Once, party primaries did not matter nearly as much as they do today. In 1968, then-Vice-President Hubert Humphrey won the democratic nomination without running in a single primary (granted, in unusual and tragic circumstances, after the death of Bobby Kennedy). Through the 1970s, wheeling and dealing between party insiders at the summer conventions mattered as much as presidential primaries. It was only towards the second half of that decade that party bosses and behind-the-scenes alliances and deals made way for retail campaigning and gruelling primary schedules.
One way in which regional leaders used to control their party’s nomination process was through ‘favo(u)rite sons’. Rather than traditional primary contests between nationwide candidates, a local state politician (a governor, member of Congress, or someone similar) would run essentially unopposed in the primary and win most or all of the state’s delegates to the national convention. He could then use his delegates as leverage at the convention, promising them to one candidate or another depending on what was promised for his state and himself. Sometimes, favourite sons were proxies for candidates that were not sure of winning on their own in a state; other times, they were attempts by a state party to increase influence in the nominating process. They were always, however, merely sideshows with no serious chances of winning a presidential nomination.
As a political junkie and lover of drama, I’d love to see an undecided, brokered convention of the kind we saw as late as 1980 (when Ted Kennedy and Jimmy Carter duked it out on the convention floor for the democratic party’s nomination). I thought, however, that those days were behind us. That’s why David Broder’s article in the Washington Post made me smile (even if I can’t see his hypothetical situation actually coming to pass):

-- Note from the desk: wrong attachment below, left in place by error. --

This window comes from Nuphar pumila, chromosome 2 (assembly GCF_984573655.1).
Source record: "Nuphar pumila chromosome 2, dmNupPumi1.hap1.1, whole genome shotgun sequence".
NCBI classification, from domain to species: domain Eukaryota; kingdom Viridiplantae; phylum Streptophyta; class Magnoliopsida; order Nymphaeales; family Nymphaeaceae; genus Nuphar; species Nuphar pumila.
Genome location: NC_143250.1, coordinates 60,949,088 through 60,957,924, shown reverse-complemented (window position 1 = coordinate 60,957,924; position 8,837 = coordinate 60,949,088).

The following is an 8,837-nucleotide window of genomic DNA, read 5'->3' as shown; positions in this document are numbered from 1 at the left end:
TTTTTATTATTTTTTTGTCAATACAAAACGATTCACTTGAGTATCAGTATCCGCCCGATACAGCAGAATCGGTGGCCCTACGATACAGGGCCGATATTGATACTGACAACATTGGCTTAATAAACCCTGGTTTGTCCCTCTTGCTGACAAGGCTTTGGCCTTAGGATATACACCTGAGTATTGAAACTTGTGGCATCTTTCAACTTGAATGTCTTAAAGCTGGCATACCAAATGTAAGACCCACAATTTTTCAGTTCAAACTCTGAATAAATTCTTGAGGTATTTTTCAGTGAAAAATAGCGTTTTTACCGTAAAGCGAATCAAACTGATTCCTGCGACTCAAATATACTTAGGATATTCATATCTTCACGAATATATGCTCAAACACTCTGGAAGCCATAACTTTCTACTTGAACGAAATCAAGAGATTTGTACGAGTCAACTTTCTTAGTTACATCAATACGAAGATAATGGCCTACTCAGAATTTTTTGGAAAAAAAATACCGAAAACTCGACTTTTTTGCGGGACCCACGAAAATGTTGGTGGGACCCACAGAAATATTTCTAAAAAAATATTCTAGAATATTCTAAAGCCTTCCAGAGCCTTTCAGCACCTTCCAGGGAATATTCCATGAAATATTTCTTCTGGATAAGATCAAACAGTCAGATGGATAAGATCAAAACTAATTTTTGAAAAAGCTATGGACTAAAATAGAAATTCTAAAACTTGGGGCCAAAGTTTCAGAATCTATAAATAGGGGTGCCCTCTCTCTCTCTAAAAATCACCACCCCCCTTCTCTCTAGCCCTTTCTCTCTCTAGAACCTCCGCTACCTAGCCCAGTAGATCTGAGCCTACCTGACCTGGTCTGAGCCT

The multiplicity of attractive and credible candidates makes it difficult for the governors to unite behind a single contender early, as they did behind George W. Bush, then governor of Texas, going into the 2000 campaign.
But there is another option – a favorite-son strategy – that will preserve and indeed enhance their leverage. Favorite sons are candidates who run only in their home states, where their popularity makes them formidable. The strategy has not been used for years in presidential races, but it is particularly inviting now. There is reason to believe that Barbour, a long-shot possibility for the nomination, will exploit the respect he has gained among his peers as chairman of the governors’ association to put forward the idea…
That is Terry Branstad, once again the governor of Iowa, decades after he finished his first long run in the job. An exceptionally skilled politician, Branstad is generally counted in the Pawlenty camp. His support is the main reason Pawlenty is given a chance in the leadoff caucuses – even against Huckabee, the surprise 2008 winner in Iowa; Romney, who has invested heavily in organizing the state; and perhaps others, including Newt Gingrich, the former speaker of the House.
Branstad’s decision to endorse the favorite-son movement and make himself available as the Iowa favorite would be seen inevitably as a blow to Pawlenty. But it could serve Pawlenty well in states holding later elections, such as New Hampshire, where he could back the favorite son rather than campaign there himself with little prospect of winning.
Were Sen. Jim DeMint of South Carolina, who entertains hopes of becoming the nominee as a Tea Party favorite, to declare himself the favorite son in the often crucial South Carolina primary, he might well foreclose others from running there, and they would all avoid what could be a damaging loss.
Obviously, this is pie-in-the-sky stuff. I was hoping for hung conventions and floor fights in both the democratic and republican presidential primary process back in 2008, with dark horses and consensus candidates like Al Gore and Newt Gingrich emerging to unite their parties. What happened instead was a rather traditional republican contest, with John McCain wrapping up the race fairly early. That’s probably what we’ll see again in 2012, despite talk of the contest being ‘wide-open’ (they were saying the same thing back in ’08). But it’s still fun to imagine going back to those days when no-one knew who the party’s nominee would be going into the convention, and everything was decided in a cavernous hall full of party bosses and activists. It might not have been as democratic, but it was amazing theatre.